Godzilla vs. Kong may be a gigantic movie, so it stands to reason that even the Easter eggs would be kaiju-size. The fourth (and, for now, final) film in Legendary’s MonsterVerse franchise brings the 2 most famous giant monsters of all time together for a city-leveling showdown. The movie, call at theaters and streaming on HBO Max today, is Godzilla and King Kong’s second throwdown. Because the pair originally fought in 1962’s King Kong vs. Godzilla, it is sensible that 2021’s Godzilla vs. Kong would feature many homages to those cinematic titans’ original clash.
Godzilla vs. Kong also has plenty of Easter eggs and winking references to the MonsterVerse movies that came before it: Godzilla, Kong: Skull Island, and Godzilla: King of the Monsters. Like the monster researchers who work for Monarch in the movies, we’ve hunted down every kaiju Easter egg we could find. There aren’t quite as many as there were in King of the Monsters, and many of them are a bit more subtle than KotM’s shout-outs.
Godzilla vs. Kong’s intro credits are done in the same style as the 2014 Godzilla’s opening credits and King of the Monsters’ end credits. However, they’re not packed with nearly as many Easter eggs as the former’s end credits, instead mostly serving as a loose recap of the previous movies and a subtle preview of the action to come. That said, there are still a couple of Easter eggs worth noting.
The Redacted Credits
If you’re watching Godzilla vs. Kong in a theater, you’ll almost certainly miss the text that appears around the cast and crew’s names before it’s … “redacted.” If you’re watching on HBO Max and can pause, though, you’ll see that the censored words aren’t deep-cut Easter eggs so much as they’re just a bit of clever fun. For instance, director Adam Wingard’s text reads, “The history of titan wars will be explored in a film by Adam Wingard that sheds light on previously hidden truths.” Everything but his name gets blacked out — likewise with star Alexander Skarsgård, whose censored credit simply teases what his character will try to do in the movie. (“Alexander Skarsgård needs to prove the existence of hollow earth to salvage his tarnished reputation.”) So the credits are fun, but if you’re a die-hard Godzilla fan looking for obscure references, you can probably go easy on the pause button.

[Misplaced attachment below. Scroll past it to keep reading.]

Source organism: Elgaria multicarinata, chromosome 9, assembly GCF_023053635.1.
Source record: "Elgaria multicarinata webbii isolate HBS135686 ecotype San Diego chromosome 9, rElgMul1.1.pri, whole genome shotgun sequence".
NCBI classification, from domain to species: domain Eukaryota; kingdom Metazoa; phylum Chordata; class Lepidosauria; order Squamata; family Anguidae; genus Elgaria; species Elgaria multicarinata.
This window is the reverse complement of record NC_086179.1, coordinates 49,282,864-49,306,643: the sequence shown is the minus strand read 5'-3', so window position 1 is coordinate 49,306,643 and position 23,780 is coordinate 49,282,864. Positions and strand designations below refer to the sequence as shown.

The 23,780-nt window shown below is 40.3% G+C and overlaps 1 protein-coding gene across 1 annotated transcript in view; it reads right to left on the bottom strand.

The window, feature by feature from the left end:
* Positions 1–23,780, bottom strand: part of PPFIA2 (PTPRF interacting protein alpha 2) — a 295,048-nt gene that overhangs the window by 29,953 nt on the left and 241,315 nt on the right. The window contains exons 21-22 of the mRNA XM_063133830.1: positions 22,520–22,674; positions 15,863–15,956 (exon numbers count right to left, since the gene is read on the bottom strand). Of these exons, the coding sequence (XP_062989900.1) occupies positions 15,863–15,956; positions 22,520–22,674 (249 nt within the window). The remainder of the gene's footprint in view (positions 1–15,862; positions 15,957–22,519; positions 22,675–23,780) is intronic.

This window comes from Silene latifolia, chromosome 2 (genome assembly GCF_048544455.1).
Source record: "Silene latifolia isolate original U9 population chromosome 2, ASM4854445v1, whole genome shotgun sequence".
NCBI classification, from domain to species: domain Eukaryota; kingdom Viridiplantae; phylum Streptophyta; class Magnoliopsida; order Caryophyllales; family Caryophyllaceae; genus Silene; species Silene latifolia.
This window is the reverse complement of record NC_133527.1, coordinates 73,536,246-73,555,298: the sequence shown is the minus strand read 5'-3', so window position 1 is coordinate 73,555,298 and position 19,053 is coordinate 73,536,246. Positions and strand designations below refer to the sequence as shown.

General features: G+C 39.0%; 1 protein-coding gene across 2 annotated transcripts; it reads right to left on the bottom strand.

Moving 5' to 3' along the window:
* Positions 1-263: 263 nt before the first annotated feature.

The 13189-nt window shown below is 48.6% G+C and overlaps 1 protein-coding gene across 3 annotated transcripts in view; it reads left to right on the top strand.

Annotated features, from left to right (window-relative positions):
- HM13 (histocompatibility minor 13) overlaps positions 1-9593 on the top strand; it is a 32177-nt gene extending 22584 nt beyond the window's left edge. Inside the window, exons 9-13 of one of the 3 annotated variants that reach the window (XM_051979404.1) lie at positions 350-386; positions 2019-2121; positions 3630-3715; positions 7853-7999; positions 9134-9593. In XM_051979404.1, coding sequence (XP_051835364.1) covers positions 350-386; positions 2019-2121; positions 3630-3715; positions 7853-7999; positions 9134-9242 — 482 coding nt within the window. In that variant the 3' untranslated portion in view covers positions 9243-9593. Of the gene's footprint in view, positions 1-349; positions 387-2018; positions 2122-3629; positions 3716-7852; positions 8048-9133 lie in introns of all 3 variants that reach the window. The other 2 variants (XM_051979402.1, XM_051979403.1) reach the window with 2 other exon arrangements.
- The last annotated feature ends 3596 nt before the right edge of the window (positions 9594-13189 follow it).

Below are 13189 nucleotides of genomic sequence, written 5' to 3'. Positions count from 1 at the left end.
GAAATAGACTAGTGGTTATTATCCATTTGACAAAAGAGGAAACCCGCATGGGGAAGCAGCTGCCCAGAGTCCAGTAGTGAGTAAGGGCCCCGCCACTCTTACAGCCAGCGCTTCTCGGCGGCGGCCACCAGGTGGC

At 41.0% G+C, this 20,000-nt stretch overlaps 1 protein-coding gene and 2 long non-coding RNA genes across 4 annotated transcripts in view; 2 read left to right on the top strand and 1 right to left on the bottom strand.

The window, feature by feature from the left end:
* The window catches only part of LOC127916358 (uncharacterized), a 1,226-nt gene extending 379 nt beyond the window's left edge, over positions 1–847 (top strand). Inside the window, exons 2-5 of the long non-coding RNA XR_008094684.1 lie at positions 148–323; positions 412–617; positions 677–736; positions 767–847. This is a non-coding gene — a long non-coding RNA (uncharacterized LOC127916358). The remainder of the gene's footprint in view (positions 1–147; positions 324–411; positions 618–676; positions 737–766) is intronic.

Randa’s 1973 Skull Island Mission
One card in the opening-credits montage is a picture from William “Bill” Randa’s 1973 expedition to Skull Island. Randa, played by John Goodman in Kong: Skull Island, first observed Kong on this mission, although he was eventually eaten by a Skullcrawler. At least his legacy lives on in the Monarch archives.
Toward the end of the credits, we’re treated to some stats for a few of the kaiju:Godzilla, Kong, the female MUTO from the 2014 movie, a Skullcrawler from Skull Island, and King of the Monsters’ Ghidorah. It’s debatable if the stats count as real Easter eggs, though there are some fun details: Godzilla has a walking speed of 18 miles per hour, and Kong is intelligent and can use tools like axes. Also, the three vanquished monsters’ causes of death are listed as “internal combustion,” “disembowelment,” and “atomic combustion.”
Titan Truth Podcast’s Logo
Brian Tyree Henry’s kaiju conspiracy-theorist character runs a podcast called the Titan Truth Podcast, and its logo looks awfully similar to one of the posters of the much-maligned ’98 Godzilla movie — a big Godzilla eye on a diagonal angle.
Denham University of Theoretical Science
We meet Skarsgård’s Dr. Nathan Lind while he is working in the basement of the Denham University of Theoretical Science, as he’s an academic outsider due to his seemingly crackpot Hollow Earth theories. The fictional university is likely named after Carl Denham, the character from the original King Kong (and Peter Jackson’s 2005 remake) who first mounts the expedition to Skull Island because he wants to film a motion picture there.
The Hollow Earth theory first gets mentioned in Skull Island by Houston Brooks, and he’s later vindicated in King of the Monsters. Godzilla vs. Kong takes the Hollow Earth concept — the idea that there’s a habitable world underneath our feet — to a whole new level.
Japanese actor Shun Oguri makes his Hollywood debut in Godzilla vs. Kong playing Ren Serizawa, the son of the late Monarch scientist Ishirō Serizawa (Ken Watanabe). The familial connection isn’t a big topic of conversation in the movie, although it’s a little odd that the son of the man who died blowing up a nuke to revive Godzilla is working for Apex Cybernetics to build and pilot a mechanical monster that can defeat Godzilla. Apple fell far from the tree, it would seem.
Mothra’s Baby Daddy
When Maddie Russell (Stranger Things’ Millie Bobby Brown, reprising her King of the Monsters role) browses the Titan Truth Podcast feed, we see that episode No. 244 is titled “Mothra Pregnancy Theory” and has the description, “So who’s the baby daddy?” Mothra sacrificed herself to save Godzilla in King of the Monsters’ big climax, but the credits hinted that there was a new Mothra egg. Is the implication here that Godzilla is the father? That would be a first.
Emma Russell: Villain or Savior?
One of the clippings Maddie has on her conspiracy-theory-esque map of Godzilla sightings (which is surprisingly light on anything that could count as a real Easter egg, somehow) is a headline about her mom. Emma Russell (Vera Farmiga) was behind the mass release of Titans in King of the Monsters, an act of ecoterrorism that led to a lot of people dying but eventually resulted in a largely harmonious kaiju coexistence, so who is to say if she was actually a villain or a savior?
The chains and irons Kong wears on his boat ride are very similar to the manacles he wore while being displayed in New York City in 1933’s original King Kong.
Going to Need a Bigger Ship
This could be coincidental, but when Godzilla first attacks the fleet transporting Kong, he gets the anchor of a bisected battleship stuck in his scales, causing him to drag the boat behind him as he swims through the water. It’s reminiscent of the ending of Jaws, when Quint & Co. are able to track the giant shark as he swims underwater by the barrels they have attached to him.